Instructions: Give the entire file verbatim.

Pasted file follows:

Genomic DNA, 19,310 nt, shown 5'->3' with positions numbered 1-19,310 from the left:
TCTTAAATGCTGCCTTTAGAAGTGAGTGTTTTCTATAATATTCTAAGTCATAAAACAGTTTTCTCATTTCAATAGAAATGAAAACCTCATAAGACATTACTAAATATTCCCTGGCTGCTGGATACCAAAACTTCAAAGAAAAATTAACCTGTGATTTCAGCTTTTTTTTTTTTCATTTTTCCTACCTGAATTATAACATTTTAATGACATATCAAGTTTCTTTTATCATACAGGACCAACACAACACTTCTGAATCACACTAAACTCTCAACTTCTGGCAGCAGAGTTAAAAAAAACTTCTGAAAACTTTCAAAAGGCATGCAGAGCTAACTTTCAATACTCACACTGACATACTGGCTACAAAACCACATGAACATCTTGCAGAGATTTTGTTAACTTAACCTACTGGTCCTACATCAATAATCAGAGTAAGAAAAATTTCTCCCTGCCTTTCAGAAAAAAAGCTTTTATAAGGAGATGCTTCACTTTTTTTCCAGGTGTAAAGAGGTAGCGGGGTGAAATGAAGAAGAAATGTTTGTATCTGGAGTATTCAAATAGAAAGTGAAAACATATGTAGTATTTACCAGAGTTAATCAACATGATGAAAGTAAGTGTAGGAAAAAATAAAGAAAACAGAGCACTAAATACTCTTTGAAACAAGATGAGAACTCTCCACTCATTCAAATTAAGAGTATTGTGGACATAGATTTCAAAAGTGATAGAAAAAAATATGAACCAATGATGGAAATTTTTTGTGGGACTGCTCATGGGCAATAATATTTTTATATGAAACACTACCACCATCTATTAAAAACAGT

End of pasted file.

Genomic DNA, 19,310 nt, shown 5'->3' with positions numbered 1-19,310 from the left:
TCTTAAATGCTGCCTTTAGAAGTGAGTGTTTTCTATAATATTCTAAGTCATAAAACAGTTTTCTCATTTCAATAGAAATGAAAACCTCATAAGACATTACTAAATATTCCCTGGCTGCTGGATACCAAAACTTCAAAGAAAAATTAACCTGTGATTTCAGCTTTTTTTTTTTTCATTTTTCCTACCTGAATTATAACATTTTAATGACATATCAAGTTTCTTTTATCATACAGGACCAACACAACACTTCTGAATCACACTAAACTCTCAACTTCTGGCAGCAGAGTTAAAAAAAACTTCTGAAAACTTTCAAAAGGCATGCAGAGCTAACTTTCAATACTCACACTGACATACTGGCTACAAAACCACATGAACATCTTGCAGAGATTTTGTTAACTTAACCTACTGGTCCTACATCAATAATCAGAGTAAGAAAAATTTCTCCCTGCCTTTCAGAAAAAAAGCTTTTATAAGGAGATGCTTCACTTTTTTTCCAGGTGTAAAGAGGTAGCGGGGTGAAATGAAGAAGAAATGTTTGTATCTGGAGTATTCAAATAGAAAGTGAAAACATATGTAGTATTTACCAGAGTTAATCAACATGATGAAAGTAAGTGTAGGAAAAAATAAAGAAAACAGAGCACTAAATACTCTTTGAAACAAGATGAGAACTCTCCACTCATTCAAATTAAGAGTATTGTGGACATAGATTTCAAAAGTGATAGAAAAAAATATGAACCAATGATGGAAATTTTTTGTGGGACTGCTCATGGGCAATAATATTTTTATATGAAACACTACCACCATCTATTAAAAACAGT